ESPN sports journalist, Stephen A. Smith and the NFL have given a whole new meaning to the saying, “Dogs are a man’s best friend” in regards to the formers insensitive remarks toward domestic violence victims and the latter’s light sentencing for a player accused of domestic violence towards his then fiancé.
In an organization that pretty much distanced itself from former star athlete Michael Vick after his 2007 conviction and subsequent jail sentence for running an illegal dog fighting ring, the recent two game suspension of Ray Rice seems pretty minor and sends out the message that beating is ok, as long as the female is of the human persuasion, but harm to female dogs, well that’s another story. Is the NFL, more particularly the Baltimore Ravens, and the insensitive remarks of Smith perpetuating the stigma and often ignorance that is shown toward the victims of domestic violence? By only suspending a man for two games that was clearly seen dragging his unconscious fiancé from an elevator, are we saying that abusers only deserve a slap on the wrist, especially if like Stephen A. Smith suggests, victims sometimes provoke the attacks by not being aware of the “elements of provocation”.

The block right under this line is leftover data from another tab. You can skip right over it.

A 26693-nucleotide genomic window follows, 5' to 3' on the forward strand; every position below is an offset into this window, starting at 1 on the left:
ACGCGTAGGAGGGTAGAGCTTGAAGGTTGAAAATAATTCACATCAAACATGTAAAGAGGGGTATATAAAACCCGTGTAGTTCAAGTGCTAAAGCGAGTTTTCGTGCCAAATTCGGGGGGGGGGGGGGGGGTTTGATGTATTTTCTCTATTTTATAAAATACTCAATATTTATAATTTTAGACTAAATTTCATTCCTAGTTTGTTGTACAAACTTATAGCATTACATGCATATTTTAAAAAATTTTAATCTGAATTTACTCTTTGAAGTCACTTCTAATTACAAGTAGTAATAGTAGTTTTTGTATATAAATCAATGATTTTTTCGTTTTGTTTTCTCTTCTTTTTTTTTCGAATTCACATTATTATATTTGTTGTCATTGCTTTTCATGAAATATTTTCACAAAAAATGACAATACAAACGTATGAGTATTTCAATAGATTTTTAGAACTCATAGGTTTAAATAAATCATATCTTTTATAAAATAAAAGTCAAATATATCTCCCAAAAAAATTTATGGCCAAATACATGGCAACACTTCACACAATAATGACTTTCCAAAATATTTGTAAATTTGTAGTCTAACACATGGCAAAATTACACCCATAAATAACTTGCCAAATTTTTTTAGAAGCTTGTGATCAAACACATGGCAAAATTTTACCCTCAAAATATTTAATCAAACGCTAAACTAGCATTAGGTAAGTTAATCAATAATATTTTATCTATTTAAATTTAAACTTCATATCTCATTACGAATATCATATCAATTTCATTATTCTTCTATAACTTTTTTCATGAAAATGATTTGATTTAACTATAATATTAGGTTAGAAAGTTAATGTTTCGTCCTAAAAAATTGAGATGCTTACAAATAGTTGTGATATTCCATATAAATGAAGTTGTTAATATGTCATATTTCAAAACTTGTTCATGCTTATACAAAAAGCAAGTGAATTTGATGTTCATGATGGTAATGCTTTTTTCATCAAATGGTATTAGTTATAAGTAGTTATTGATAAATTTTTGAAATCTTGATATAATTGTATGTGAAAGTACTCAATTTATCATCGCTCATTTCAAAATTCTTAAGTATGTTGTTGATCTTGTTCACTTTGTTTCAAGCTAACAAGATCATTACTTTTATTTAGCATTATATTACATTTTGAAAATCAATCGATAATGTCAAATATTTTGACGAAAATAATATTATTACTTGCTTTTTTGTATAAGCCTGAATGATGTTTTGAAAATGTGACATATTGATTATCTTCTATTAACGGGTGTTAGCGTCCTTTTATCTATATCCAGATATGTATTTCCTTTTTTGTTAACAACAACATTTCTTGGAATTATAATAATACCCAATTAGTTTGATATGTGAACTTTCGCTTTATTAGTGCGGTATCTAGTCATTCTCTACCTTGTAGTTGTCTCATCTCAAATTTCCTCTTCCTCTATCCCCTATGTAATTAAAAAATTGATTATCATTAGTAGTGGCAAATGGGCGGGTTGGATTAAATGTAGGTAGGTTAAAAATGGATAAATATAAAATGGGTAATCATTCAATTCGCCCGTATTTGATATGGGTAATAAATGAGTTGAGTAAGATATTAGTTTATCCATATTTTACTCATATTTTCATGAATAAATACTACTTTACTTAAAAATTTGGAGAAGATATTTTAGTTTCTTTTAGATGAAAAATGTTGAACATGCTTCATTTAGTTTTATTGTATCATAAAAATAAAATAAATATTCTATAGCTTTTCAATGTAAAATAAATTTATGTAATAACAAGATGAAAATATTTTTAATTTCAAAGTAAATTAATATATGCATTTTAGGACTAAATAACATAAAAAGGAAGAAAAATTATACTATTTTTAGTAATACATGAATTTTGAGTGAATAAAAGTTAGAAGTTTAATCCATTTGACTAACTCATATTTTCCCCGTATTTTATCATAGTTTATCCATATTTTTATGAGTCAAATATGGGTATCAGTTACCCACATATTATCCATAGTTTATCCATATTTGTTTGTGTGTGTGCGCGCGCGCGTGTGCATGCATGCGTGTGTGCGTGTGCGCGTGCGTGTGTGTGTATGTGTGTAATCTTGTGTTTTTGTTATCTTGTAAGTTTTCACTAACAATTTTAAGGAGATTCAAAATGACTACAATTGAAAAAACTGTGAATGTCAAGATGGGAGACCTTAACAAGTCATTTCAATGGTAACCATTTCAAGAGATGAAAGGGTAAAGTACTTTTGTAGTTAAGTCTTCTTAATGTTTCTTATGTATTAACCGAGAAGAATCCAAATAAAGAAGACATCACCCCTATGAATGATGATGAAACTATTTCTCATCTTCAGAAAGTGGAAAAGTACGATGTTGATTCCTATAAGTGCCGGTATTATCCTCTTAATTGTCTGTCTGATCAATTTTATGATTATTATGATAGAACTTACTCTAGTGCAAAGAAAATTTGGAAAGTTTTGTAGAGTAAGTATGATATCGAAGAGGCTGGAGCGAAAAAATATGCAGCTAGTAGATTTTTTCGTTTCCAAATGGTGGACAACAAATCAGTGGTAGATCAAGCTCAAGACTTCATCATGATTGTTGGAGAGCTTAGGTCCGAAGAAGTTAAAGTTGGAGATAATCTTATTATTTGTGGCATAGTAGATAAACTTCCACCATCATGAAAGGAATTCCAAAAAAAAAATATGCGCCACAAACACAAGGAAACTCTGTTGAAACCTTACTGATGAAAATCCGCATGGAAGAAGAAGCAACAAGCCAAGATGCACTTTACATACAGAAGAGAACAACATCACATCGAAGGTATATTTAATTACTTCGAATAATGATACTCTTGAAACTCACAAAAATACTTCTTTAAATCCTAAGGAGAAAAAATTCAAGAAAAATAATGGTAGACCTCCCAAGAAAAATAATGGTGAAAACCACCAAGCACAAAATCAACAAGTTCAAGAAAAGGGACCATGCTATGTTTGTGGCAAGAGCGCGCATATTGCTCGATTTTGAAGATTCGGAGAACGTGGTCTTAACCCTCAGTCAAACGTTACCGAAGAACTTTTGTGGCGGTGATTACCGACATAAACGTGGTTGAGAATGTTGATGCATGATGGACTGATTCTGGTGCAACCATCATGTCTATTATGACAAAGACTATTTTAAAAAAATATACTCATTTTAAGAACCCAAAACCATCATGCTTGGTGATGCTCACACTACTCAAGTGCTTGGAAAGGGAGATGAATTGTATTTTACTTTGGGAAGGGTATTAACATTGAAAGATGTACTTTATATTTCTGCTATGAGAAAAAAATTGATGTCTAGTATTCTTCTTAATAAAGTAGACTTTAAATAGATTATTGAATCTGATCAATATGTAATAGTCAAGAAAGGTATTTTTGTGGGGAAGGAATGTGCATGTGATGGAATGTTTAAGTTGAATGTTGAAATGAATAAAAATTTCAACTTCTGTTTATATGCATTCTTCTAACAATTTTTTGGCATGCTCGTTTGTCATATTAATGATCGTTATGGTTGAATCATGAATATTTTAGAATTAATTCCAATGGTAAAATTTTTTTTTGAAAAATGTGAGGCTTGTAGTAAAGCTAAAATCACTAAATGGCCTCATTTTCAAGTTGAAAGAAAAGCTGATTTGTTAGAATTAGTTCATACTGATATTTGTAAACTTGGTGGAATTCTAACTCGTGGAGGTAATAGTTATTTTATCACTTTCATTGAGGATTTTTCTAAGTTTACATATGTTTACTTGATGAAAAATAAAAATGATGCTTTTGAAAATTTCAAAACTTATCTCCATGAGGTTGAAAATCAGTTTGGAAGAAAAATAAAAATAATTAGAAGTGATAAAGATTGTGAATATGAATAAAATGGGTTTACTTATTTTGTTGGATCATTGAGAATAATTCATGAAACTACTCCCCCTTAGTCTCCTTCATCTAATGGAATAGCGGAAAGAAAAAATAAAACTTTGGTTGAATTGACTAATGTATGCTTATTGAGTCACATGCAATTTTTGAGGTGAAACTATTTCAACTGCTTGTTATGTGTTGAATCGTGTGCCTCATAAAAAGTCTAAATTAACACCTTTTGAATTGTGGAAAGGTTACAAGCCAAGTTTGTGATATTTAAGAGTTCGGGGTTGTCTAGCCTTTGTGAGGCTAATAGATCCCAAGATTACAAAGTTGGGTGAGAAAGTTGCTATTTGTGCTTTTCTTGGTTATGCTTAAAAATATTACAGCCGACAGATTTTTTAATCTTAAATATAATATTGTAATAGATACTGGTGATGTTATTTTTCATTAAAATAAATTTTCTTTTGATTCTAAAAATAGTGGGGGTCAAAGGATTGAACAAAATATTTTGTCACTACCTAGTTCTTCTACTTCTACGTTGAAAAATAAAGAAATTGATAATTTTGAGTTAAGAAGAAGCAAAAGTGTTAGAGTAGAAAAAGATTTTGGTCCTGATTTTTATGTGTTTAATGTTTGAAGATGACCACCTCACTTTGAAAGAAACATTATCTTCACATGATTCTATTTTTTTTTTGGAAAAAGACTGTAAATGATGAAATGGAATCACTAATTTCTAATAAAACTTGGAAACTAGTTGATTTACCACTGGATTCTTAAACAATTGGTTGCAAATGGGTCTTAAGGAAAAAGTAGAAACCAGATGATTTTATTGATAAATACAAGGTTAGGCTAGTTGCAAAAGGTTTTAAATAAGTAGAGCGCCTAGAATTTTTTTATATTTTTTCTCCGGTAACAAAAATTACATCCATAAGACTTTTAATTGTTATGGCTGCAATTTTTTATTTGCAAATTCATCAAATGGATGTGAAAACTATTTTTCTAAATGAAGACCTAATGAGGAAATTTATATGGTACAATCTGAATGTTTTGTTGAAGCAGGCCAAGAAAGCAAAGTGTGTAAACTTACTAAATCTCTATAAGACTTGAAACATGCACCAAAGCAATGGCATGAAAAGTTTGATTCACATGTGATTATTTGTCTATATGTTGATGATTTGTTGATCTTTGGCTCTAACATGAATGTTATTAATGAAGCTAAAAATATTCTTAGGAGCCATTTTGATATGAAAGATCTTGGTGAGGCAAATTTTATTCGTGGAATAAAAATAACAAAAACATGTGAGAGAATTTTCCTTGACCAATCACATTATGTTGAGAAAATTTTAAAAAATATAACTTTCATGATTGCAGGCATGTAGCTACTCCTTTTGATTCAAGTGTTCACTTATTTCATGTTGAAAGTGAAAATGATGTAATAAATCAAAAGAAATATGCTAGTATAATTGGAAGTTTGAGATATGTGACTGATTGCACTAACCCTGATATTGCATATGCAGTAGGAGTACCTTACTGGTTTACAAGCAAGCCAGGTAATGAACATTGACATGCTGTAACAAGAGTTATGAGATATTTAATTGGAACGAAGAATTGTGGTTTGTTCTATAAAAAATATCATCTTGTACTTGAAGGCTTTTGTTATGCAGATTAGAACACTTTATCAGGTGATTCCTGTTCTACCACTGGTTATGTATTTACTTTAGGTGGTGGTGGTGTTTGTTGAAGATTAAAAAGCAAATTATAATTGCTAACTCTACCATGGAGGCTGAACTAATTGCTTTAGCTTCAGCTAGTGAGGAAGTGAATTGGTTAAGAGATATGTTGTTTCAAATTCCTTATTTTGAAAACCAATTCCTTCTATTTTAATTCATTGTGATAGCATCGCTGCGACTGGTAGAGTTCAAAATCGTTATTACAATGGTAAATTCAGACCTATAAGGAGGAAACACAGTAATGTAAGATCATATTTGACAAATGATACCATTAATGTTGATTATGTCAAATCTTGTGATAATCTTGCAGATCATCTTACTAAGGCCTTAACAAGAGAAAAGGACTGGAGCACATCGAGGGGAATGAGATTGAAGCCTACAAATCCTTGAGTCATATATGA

Smith has since apologized for his insensitive remarks and the NFL’s VP of labor policy and government affairs, Adolph Birch has spoken out in support of the NFL’s two game suspension, but it appears that the damage has been done as both have sent out a clear message on where they stand in regards to domestic violence. On another note, it does have to be mentioned that Rice and his then fiancé Janay Palmer have since married. So can we really punish a man whose victim seems to have so easily forgiven him herself? Or is the new Mrs. Rice like a lot of victims who can’t and won’t leave their abusers. It’s hard to say, but what is apparent is the fact that the NFL needs to take a greater stand on domestic violence.
Stephen Smith’s Apology